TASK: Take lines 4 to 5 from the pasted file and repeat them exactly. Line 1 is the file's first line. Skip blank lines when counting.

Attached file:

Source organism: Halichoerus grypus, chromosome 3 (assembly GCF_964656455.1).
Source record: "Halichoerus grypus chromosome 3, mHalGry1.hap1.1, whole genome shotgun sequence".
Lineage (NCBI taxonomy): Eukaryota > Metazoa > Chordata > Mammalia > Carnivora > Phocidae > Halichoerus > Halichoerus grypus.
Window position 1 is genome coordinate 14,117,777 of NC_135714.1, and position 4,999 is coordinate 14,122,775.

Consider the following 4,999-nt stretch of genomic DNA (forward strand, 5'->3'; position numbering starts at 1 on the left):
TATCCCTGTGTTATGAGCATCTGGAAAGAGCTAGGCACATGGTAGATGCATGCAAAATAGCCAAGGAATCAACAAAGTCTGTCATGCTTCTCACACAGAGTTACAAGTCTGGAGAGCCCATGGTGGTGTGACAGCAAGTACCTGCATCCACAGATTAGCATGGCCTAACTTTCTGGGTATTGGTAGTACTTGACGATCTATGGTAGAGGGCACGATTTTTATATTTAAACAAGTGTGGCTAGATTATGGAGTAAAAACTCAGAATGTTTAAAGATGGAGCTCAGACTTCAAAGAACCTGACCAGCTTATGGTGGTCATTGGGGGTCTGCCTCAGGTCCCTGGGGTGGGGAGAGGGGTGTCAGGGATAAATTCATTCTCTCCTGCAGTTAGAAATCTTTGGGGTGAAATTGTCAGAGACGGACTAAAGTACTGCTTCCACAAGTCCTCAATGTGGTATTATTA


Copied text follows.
Window position 1 is genome coordinate 14,117,777 of NC_135714.1, and position 4,999 is coordinate 14,122,775.

Consider the following 4,999-nt stretch of genomic DNA (forward strand, 5'->3'; position numbering starts at 1 on the left):